Intro to the Contenders
Hatsu 2022 starts with two maezumo graduates listed at the bottom of the banzuke, Aoifuji and Masakifuji, both from Isegahama-beya. Aoifuji is fresh out of high school, where he had some success in his high school’s sumo club. Masakifuji’s judo experience will also give him a leg up on competitors in Jonokuchi. There is actually another Isegahama recruit from early 2020, Hoshinofuji, who will finally see competitive action after injury kyujo dropped him back off the banzuke. While I wouldn’t give him much hope of the yusho, it will be interesting to see how he performs. As they’re stablemates, these three will not be able to face each other unless they meet for a yusho showdown. But, who else could be a plausible, early yusho candidate?
By process of elimination, I’ve narrowed the list to these additional two: Tochihayate (Kasugano) and Nakashima (Musashigawa). Both combatants reached Makushita earlier in their careers before injuries took their toll, dropping them into Jonokuchi. The skills, experience and the strength will still be there. Otherwise, the rest of the division is a motley bunch of youngsters who have yet to escape the division or long-term Jonidan/Jonokuchi veterans.
The video starts with the first two fights of Hatsu 2022, so I didn’t edit it out. I wanted to give a bit of the ambiance for those of you who may not have experienced sumo in person. The early bouts are great with the singing yobidashi, the calls from the young gyoji, and after nearly two years of no early crowds it was a bit of a jolt for me to hear applause from fans.
The Abema coverage is also nice because we get to learn a bit more about who the yobidashi and gyoji are. Takeru is the yobidashi who starts things out for us. He joined the sumo world in 2020, just as the Covid pandemic was probably at its worst. He wanted to be a wrestler but because he’s too small, he joined the ranks of the yobidashi. Then, we’ve got Shikimori Tomokimi as our gyoji. He was a member of his high school’s sumo club but also went with the alternative career path of gyoji. For more detail on the calls, Herouth’s great article provides excellent background.
Masakifuji drew Sawaisamu for his first Grand Sumo bout and started out with an easy force out win. Musashigawa veteran Nakashima followed up with a dominant win over the much smaller Kinseiryu. Fast forward to the second day and Aoifuji fought Fukuminato.
How can you tell it’s the second day? If you read the article from Herouth above, you’ll notice that for the first two bouts, the yobidashi comes in from the right, walks left, and sings the East first (Higa-i-shi, Sawai-samu). However, on Day Two, he comes in from the left, walks to the right, and sings the West side first (Ni-i-shi, Fuku-mi-na-to)…after the discreet check of his crib sheet.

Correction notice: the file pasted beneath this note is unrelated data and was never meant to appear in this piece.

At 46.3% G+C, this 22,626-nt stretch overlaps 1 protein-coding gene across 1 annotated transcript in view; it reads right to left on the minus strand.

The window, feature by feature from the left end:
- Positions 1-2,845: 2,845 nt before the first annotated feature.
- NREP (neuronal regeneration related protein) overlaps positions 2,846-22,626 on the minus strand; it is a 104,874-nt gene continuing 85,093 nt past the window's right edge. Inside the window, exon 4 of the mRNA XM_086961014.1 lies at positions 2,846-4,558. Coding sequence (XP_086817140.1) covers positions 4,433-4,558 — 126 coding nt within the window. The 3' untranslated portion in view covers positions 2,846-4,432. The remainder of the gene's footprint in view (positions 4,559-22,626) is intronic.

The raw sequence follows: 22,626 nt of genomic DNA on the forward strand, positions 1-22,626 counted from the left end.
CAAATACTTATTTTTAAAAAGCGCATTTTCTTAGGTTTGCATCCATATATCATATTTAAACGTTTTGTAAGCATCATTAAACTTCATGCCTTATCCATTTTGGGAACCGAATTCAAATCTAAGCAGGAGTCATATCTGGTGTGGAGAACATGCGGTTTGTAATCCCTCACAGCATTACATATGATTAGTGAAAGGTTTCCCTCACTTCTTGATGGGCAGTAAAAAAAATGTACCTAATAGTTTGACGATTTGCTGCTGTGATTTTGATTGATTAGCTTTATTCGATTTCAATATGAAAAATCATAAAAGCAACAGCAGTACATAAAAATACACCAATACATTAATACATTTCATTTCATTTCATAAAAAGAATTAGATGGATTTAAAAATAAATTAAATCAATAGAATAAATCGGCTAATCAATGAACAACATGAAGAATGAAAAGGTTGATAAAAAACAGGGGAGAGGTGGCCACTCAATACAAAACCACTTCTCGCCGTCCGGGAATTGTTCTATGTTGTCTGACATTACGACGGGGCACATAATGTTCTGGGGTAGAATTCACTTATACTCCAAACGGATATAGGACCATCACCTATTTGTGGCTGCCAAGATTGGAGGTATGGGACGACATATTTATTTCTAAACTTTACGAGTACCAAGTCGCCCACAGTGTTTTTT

Well, Aoifuji put his head down and met Fukuminato firmly and then pulled, forcing Fukuminato forward. The final shove from the back made for the okuridashi kimarite. My question, would it have been hikiotoshi if not for the final shove? Lastly, we’ve got a good tussle between Tairikuyama vs Tochihayate. Tochihayate prevailed, slapping to keep Tairikuyama back and off his belt, but frequently pitched forward, awkwardly, in pursuit. As the two danced around the ring, Tairikuyama got a bit too close to the edge and Tochihayate thrust forward, along with Tairikuyama’s own momentum, knocking his opponent out for the oshidashi win.
Just for fun
I have also included a few great bouts from the first match day’s action. Though these competitors will likely not be in the yusho race, I found the effort they put forward excellent. First up, we’ve got Koga over Itakozakura with a nice switcheroo on the tawara. Then, a real slapfest between Kirinohana and Daitensho. Unfortunately, Kirinohana slipped and touched with his knee. Both bouts with quite the appreciation from the fans in attendance.
Byakuen followed up with a nail-biter against Daitenshin but his foot went out before he could force Daitenshin out. I will spare you from Takemaru nearly breaking Urutora in half. Lastly, Kato is really progressing. He also seems a bit bigger. While he lost to a nice throw by Wakayahara, he was in this bout with much more enthusiasm than in the past. I’ve got hopes that both men will finally move forward and earn promotion this tournament. Hakkeyoi!